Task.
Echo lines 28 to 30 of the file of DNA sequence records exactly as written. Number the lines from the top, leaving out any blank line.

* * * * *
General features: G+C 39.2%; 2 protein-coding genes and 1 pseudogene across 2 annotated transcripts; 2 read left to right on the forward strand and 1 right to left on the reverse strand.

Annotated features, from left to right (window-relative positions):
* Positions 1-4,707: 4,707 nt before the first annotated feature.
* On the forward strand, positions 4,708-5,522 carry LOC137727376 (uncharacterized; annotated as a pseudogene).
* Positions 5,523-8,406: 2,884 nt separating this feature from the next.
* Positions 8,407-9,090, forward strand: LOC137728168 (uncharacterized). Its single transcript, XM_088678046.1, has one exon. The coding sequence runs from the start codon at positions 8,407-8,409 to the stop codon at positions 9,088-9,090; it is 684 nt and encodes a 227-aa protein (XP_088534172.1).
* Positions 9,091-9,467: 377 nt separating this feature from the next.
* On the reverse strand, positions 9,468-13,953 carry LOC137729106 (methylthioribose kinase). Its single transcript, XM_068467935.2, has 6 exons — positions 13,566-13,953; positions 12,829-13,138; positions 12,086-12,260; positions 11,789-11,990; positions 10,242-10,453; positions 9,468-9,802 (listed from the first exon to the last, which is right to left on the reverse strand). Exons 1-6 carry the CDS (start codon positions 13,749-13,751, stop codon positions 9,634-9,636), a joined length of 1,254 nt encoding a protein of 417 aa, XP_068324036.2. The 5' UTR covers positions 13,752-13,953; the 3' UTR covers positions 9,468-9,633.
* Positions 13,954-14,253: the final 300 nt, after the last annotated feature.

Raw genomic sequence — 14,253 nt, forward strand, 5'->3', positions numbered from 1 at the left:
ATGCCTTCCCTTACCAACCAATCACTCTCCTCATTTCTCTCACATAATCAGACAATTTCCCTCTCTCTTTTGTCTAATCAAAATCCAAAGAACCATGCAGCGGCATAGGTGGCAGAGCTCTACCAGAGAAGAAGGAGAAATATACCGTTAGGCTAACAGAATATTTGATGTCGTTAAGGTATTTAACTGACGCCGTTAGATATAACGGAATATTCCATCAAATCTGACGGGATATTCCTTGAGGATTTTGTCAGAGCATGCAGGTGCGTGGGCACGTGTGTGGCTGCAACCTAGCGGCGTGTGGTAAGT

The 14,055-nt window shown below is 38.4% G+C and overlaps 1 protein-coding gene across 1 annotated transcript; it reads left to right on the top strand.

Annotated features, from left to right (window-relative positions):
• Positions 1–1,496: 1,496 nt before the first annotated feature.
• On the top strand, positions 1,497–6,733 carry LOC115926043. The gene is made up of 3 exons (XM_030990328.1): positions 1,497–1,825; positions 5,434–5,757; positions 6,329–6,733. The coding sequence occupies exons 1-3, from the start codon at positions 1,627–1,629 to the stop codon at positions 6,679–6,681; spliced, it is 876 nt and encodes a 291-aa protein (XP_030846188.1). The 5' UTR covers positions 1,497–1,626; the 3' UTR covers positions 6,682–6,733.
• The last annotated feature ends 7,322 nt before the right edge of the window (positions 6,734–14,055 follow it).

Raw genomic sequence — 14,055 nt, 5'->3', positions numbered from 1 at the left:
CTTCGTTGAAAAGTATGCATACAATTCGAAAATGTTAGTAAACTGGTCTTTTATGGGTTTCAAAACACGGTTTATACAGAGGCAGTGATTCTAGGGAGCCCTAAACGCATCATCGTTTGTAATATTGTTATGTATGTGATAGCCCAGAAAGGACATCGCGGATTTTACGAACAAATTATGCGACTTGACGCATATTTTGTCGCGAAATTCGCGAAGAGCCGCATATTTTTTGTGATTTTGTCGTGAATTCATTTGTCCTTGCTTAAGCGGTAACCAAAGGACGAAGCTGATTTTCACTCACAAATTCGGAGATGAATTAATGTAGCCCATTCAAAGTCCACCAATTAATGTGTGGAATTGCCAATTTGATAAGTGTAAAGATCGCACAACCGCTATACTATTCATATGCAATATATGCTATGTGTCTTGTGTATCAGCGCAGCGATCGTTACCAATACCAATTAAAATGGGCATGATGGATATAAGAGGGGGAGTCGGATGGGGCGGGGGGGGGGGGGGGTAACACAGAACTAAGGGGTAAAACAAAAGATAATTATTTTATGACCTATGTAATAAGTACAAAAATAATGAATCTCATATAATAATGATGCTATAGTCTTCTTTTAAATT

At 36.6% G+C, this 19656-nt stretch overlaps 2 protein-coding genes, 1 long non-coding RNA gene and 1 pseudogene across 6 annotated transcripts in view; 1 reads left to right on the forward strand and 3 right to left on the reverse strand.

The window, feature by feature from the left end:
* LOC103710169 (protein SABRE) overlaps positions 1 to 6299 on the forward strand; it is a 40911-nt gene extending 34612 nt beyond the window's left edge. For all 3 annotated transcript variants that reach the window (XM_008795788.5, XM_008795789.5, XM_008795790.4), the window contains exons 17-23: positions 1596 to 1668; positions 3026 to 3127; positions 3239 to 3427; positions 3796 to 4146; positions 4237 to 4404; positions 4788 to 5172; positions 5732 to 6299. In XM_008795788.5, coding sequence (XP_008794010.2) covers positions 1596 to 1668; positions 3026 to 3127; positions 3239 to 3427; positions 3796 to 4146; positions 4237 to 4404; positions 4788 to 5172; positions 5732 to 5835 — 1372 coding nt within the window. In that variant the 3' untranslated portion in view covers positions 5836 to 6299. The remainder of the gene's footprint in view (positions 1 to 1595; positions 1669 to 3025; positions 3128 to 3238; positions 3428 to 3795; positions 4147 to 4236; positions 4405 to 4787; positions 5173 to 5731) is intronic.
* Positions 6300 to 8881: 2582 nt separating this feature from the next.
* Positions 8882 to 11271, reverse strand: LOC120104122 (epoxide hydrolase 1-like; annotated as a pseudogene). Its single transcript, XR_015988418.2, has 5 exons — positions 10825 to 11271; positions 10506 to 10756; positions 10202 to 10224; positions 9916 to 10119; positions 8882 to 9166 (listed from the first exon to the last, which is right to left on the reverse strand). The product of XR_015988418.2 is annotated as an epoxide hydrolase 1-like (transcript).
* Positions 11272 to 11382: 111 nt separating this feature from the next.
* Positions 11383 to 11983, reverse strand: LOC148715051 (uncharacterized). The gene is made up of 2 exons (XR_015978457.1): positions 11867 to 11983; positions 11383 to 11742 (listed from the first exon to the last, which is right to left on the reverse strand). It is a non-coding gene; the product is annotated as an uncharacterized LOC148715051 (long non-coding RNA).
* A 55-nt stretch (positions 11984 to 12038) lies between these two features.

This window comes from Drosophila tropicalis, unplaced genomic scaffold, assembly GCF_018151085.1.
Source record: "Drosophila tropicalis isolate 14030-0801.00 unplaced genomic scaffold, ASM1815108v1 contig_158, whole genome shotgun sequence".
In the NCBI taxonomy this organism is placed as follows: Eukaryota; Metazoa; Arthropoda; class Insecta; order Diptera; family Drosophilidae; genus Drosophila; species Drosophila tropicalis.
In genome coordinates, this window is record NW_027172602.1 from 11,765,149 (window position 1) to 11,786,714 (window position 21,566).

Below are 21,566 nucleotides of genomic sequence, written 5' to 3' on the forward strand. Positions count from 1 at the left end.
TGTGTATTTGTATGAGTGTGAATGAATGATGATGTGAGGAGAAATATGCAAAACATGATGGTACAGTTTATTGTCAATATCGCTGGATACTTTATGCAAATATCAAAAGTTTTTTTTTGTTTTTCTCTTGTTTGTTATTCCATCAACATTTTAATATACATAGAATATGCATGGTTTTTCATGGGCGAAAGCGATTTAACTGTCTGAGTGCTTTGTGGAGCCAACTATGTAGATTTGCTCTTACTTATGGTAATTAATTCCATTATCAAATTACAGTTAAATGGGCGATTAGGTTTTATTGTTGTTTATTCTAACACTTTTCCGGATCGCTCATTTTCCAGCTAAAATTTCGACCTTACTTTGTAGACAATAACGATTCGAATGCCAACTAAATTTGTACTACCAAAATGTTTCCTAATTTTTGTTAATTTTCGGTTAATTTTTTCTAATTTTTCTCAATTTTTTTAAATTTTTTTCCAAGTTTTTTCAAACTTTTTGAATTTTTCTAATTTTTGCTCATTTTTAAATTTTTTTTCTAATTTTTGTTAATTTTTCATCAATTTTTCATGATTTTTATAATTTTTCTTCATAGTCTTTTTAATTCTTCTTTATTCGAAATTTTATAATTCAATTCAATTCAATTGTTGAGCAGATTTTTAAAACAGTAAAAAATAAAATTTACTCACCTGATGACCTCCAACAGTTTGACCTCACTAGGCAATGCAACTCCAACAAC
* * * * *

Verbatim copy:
Source record: "Drosophila tropicalis isolate 14030-0801.00 unplaced genomic scaffold, ASM1815108v1 contig_158, whole genome shotgun sequence".
In the NCBI taxonomy this organism is placed as follows: Eukaryota; Metazoa; Arthropoda; class Insecta; order Diptera; family Drosophilidae; genus Drosophila; species Drosophila tropicalis.
In genome coordinates, this window is record NW_027172602.1 from 11,765,149 (window position 1) to 11,786,714 (window position 21,566).